Most of these, of course, required/employed no “keys”. But there is one more situation that does: the much-discussed “binding and loosing” conversation in Mt.16:18-19 and its related passage in Mt.18:18. These common words, deo and luo, are most commonly used of imprisonment and release, of healings, and of legal obligations. Much of the “theological” controversy about these two exceptional references, I believe, results from failure to (1) look at both passages together, and (2)pay careful attention to the grammatical constructions which are carefully (and, I believe, deliberately) parallel. Both the vocabulary and the grammar are nearly identical. It is true that the ch.16 statement is addressed to Peter personally: the verbs, and the pronoun, are singular, whereas the one in ch.18 is addressed to the entire brotherhood, since all terms are cast in the plural. However, the rebuke that Jesus addressed to Peter immediately afterward (v.21-23) should make it abundantly clear that he had not been thereby elevated to some sort of exalted status or authority. People who see either or both statements as conferring judicial privilege or prerogative, upon either an individual or the disciple group as a whole, have failed to notice that both statements employ perfect passive participles. Unfortunately, both passages are traditionally (incorrectly) read as if they were future active verbs. Correct attention to the actual grammatical structure reveals that the situation described is one of responsibility to discern and communicate accurately the action/decision that has already taken place “in heaven” – NOT the power to dictate that decision!
Whether the issue is admission to the Kingdom (note: the keys are to “the Kingdom”, not to “heaven”) as in chapter 16, or the forgiveness of an erring brother as in chapter 18, the “binding” or “loosing” “will be” – a future tense, that may sometimes carry the force of an imperative – “what has already been done (perfect passive) in heaven”. This is a very common use of a participle, called “circumstantial”, and is frequently translated as a dependent clause. The tense of the participle represents its “time” in relation to the primary clause of the sentence. A perfect tense, remember, describes a past action that continues, at least in effect, into the present, or beyond. The passive voice indicates that the subject is acted upon; it is not the actor.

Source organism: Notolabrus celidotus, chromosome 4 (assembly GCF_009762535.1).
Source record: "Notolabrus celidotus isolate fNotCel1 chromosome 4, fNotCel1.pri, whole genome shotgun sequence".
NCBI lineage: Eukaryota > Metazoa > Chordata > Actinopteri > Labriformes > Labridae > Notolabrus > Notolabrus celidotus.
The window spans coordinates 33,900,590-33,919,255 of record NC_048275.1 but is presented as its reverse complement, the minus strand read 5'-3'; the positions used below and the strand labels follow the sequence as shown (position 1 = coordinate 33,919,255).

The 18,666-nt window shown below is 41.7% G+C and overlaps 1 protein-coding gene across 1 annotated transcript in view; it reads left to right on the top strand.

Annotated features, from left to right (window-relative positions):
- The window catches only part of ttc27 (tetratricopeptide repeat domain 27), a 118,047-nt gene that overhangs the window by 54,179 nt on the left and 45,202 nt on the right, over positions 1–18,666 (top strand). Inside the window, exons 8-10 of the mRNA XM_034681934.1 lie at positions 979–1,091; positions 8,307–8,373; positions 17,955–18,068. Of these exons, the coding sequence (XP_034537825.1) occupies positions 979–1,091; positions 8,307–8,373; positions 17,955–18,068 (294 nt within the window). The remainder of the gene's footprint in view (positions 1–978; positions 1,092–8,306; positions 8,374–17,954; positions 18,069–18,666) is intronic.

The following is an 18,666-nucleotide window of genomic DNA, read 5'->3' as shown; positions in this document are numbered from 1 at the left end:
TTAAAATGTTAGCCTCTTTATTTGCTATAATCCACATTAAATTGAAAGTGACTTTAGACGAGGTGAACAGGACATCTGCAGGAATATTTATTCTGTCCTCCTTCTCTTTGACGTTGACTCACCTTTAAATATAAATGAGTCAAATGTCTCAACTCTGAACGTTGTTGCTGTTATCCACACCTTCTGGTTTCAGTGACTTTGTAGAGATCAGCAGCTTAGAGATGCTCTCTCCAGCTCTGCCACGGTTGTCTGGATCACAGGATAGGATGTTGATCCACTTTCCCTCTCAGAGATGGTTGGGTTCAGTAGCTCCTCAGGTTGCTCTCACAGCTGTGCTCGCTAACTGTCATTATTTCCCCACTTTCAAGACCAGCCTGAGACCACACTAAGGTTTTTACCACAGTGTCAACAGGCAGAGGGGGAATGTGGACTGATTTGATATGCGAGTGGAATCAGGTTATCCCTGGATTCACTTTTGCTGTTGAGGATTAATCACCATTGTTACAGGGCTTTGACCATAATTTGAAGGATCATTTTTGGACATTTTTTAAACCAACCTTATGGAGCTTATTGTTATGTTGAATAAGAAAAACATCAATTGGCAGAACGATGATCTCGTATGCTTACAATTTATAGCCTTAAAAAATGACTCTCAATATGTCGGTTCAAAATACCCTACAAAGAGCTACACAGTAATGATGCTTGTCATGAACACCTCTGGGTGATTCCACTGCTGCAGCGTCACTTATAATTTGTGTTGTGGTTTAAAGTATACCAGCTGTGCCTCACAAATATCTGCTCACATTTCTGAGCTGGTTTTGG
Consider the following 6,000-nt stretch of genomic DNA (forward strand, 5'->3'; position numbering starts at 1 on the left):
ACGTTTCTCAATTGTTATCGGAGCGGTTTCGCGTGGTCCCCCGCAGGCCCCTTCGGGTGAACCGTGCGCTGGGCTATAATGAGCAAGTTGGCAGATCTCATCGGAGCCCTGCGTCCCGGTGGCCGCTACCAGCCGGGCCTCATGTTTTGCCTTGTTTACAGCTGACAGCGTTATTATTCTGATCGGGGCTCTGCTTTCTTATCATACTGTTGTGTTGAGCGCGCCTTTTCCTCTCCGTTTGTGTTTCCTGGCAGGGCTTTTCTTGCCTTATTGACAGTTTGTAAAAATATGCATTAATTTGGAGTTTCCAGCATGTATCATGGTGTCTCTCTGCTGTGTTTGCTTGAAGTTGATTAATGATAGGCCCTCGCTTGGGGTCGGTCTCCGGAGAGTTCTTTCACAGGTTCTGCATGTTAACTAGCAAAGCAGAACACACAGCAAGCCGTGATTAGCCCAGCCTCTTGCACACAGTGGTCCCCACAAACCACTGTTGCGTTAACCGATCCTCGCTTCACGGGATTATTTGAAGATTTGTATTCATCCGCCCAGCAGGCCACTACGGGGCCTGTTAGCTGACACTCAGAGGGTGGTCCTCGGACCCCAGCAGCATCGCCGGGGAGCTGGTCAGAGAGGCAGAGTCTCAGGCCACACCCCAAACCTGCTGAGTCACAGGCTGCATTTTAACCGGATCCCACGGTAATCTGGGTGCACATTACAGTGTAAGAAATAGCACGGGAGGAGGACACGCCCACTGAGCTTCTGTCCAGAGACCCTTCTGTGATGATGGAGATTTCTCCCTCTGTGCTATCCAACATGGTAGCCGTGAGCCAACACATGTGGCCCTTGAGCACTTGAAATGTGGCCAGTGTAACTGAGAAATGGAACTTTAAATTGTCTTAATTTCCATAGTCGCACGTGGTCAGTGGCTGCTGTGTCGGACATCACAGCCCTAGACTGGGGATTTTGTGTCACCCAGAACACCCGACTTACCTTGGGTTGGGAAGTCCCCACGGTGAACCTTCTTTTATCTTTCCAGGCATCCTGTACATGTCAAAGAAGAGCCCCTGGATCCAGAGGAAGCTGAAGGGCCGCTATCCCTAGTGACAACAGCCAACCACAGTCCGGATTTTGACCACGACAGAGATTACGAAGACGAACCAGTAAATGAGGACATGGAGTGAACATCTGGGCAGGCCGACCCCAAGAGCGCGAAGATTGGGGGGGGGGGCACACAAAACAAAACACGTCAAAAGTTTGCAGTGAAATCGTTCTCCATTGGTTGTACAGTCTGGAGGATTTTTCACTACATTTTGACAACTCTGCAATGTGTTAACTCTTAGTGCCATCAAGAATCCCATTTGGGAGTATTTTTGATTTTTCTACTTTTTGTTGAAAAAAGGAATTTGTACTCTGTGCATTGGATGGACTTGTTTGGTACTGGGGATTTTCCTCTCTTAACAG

Clearly, in neither case is anyone entrusted with a signed, blank check. In both, the person or group is cautioned only to mediate what has already occurred. This calls for careful discernment, not an executive decision.
Paul was probably following these – or similar – instructions when he dealt (II Cor.2:1-11) with the restoration of the person disciplined by the brotherhood in I Cor.5. Notice especially I Cor.5:4 and II Cor.2:10. Although his vocabulary is different, the idea is the same: “incarnating” the gift of restoration already provided by the Lord.
So perhaps the whole idea of “keys” in the Kingdom is somewhat parallel to the training “yoke” Jesus offered in Mt.11:28-30 (W.S.#77); or to the parent who, not without trepidation, tosses his car keys to his teenager! They are still Dad’s keys! But part of growing up requires learning to use them responsibly. And that learning involves serious risk.
It is the one who owns the keys (Rev.1:18), who opens doors for his people that no one can shut (3:7), who nevertheless is willing, himself, to “stand at the door and knock” (3:20), waiting for it to be thrown open in welcome by disciples willing to learn.
May we recognize – and heed – his voice!